beyond the boundaries season 2011
discoveries and recent acquisitions
The Galerie Christian Berst marks the start of the new art season each September by turning a spotlight on the contemporary, universal nature of Art Brut, presenting creative spirits from other places, both literally and metaphorically. Their works demonstrate that such art cannot be limited to a given time or culture, that it is truly universal, and that Art Brut is by no means a question of merely formal characteristics.
This season, the gallery is proud to present works by Aníbal Brizuela (Argentina), Rosa Cazhur (Uruguay) Carlo Stella (Peru), Albert Mouhadeb (Israel), Peter Kapeller (Austria), Melvin Way (United States), Eric Benetto (France), and Loïc Lucas (France), not forgetting the collection of rare, unusual, and historical pieces in our cabinet of curiosities.
This year, the gallery is also delighted to offer visitors the chance to explore the world of Art Brut in even greater depth through Travelling Brut, the first ever festival of films about Art Brut. The new season of events, reflecting increasing interest in marginal forms of art world-wide, aims to bring Art Brut out of the artistic ghetto to which ignorance and indifference long condemned it.
In an eloquently symbolic gesture, the specialist art press recently highlighted the Galerie Christian Berst as one of the leading places to see contemporary art in Paris.
Deeply impacted by his discovery of Augustin Lesage, Éric Benetto explores the most arduous spiritual paths: monastic life and ascetic practices of the Orthodox hesychasm. His Chinese ink or pencil drawings, on paper, radiographs and other MRI scans are imbued with syncretic mysticism as well as an exceptional modernity. Before his first solo exhibition organized by the gallery in 2019, his work had already been noticed at the exhibition Brut Now: art brut in the time of technologies, at the Belfort museums. Since then, he has joined prestigious collections such as those of Laurent Dumas (France) or Treger-Saint Silvestre (Portugal).
Rosa Cazhur was born in 1947 in Durazno, a town in central Uruguay. She began drawing as a child, encouraged by her father, and later her fiancé. She was then deeply hurt when her first husband, an artist, repeatedly told her that she had lost her creative spirit. Her next two marriages were also unhappy. During her first stay at the Dr. Bernardo Etchepare psychiatric hospital near Montevideo in 2004, she simply repeated the patterns she learned when working decorating ceramics in Brazil. When the woman in charge of the workshop suggested that she might like to try a freer technique, she decided to work with her eyes closed, until one day she came to the workshop exclaiming “Rosa Cazhur was[…]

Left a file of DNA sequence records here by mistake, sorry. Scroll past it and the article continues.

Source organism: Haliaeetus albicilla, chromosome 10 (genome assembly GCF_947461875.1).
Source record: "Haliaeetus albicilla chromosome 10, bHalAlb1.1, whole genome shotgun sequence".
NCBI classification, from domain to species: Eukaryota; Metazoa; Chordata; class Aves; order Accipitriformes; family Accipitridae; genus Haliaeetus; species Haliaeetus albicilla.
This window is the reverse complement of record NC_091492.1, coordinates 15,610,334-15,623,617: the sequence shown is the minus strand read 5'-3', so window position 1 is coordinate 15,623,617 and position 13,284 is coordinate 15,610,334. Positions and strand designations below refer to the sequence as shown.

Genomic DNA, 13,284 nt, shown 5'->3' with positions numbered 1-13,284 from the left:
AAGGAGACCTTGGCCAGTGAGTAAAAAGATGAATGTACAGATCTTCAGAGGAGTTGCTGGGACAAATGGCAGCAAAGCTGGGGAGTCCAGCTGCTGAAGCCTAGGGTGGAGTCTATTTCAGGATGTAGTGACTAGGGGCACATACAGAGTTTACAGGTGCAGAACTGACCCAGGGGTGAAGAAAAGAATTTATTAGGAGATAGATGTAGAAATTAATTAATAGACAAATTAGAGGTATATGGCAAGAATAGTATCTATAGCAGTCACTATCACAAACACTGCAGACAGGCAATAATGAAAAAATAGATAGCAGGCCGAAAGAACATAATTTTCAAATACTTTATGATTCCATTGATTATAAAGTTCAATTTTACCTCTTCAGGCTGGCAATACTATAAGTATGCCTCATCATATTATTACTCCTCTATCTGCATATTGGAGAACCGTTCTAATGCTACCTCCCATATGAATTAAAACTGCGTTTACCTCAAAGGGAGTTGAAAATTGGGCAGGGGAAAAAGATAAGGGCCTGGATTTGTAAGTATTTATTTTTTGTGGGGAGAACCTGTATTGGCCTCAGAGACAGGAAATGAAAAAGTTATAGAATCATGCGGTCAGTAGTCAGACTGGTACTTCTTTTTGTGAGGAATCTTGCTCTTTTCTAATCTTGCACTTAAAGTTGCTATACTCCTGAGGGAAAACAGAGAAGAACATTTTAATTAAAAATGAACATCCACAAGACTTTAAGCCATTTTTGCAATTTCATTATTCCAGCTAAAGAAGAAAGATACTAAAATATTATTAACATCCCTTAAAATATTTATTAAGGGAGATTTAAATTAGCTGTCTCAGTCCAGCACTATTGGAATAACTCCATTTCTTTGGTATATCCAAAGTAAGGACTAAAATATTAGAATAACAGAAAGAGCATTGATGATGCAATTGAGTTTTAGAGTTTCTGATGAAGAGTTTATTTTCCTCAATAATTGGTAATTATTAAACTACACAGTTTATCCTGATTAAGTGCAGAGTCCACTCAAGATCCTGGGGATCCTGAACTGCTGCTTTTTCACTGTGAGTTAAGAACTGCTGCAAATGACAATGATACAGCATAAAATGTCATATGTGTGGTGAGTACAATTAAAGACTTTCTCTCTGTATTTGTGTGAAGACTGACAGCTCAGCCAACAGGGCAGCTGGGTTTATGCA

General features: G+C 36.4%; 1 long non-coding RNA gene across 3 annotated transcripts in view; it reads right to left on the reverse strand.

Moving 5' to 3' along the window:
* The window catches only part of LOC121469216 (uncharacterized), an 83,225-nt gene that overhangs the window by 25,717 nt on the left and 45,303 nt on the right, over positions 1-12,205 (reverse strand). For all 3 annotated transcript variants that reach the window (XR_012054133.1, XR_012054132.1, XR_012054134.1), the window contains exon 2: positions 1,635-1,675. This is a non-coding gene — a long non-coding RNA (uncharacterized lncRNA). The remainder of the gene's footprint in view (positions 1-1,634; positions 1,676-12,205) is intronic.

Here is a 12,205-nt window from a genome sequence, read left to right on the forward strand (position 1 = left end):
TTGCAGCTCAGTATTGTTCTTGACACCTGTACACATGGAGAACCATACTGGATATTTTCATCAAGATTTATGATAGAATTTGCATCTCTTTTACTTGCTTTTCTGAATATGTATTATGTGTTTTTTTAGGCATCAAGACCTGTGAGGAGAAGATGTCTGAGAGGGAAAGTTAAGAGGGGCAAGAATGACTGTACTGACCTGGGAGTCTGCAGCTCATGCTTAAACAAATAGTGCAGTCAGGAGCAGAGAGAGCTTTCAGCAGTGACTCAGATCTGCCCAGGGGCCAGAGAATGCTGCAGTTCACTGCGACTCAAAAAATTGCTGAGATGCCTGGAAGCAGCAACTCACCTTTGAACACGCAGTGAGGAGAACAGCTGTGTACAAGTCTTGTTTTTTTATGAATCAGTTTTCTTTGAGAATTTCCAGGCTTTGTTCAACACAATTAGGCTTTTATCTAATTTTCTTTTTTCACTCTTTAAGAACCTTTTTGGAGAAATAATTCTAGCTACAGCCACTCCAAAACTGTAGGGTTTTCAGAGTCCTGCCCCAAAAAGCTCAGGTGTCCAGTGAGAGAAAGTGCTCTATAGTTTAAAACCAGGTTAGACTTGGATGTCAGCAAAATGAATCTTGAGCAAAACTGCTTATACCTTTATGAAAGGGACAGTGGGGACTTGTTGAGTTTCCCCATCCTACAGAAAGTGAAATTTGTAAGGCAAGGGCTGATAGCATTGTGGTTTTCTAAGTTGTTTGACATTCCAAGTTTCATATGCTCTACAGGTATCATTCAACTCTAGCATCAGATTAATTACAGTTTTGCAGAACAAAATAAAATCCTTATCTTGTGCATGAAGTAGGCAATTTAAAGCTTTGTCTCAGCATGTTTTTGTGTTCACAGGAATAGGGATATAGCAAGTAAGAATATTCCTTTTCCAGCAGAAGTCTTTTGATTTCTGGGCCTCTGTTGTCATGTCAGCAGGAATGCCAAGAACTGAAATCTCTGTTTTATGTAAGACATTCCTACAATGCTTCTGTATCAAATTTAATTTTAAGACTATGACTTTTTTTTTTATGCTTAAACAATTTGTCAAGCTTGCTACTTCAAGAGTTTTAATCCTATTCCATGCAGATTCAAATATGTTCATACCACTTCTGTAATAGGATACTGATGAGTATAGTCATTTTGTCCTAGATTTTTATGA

Spotted in Rosario’s psychiatric institution, his work was exhibited for the first time in 2005 at the ArteBA contemporary art fair in Buenos Aires. Although his approach was initially dazibao, subtly off-center geometric patterns and a sharp typography clearly illustrate a more private formal grammar. The compositions of the enigmatic man, fascinated by conspiracy, appear like an attempt to alert humanity. Present in important collections, his works have been shown notably in the art brut exhibitions: a story of individual mythologies (Oliva Creative Factory, Portugal) and in the Museum of Everything by James Brett in MoNa (Australia).
Discovered in the early 1980s at a homeless center in New York City, Melvin Way is now a key figure in contemporary art brut. Having interrupted his scientific studies because of his schizophrenia, he relentlessly covers fragments of papers of mathematical and chemical formulas, sibylline sketches… These dense talismanic notes, which he treasures in his pockets, exhale a rare magnetism. The 2018 Pulitzer Prize for Critics, Jerry Saltz, considers him “a mystic visionary genius, one of the greatest living American artists.” The artist’s works are now in the collections of the MoMA (New York) and the Smithsonian (Washington).
A nurse by trade, it was during meetings at the Marseille Communist Party that she began drawing in the 1960s. Found drowned in the Seine in 1980, she left behind an exceptional body of work. Often compared to Henri Michaux, her ideographic drawings in Indian ink are full of mystery. In 1967 she was part of the historical exhibition L’Art Brut at the Musée des Arts Décoratifs in Paris. Now present in numerous collections, including the Collection de l’Art Brut (Lausanne), the LaM (Villeneuve d’Ascq) but also in the abcd/Bruno Decharme collection (France), a dossier is devoted to her in the Fascicule de l’Art Brut n°11.
Forewords : Christian Berst
Catalog published to mark the exhibition Beyond the boundaries : discoveries and recent acquisitions 2011, from september 10th to 28th, 2011.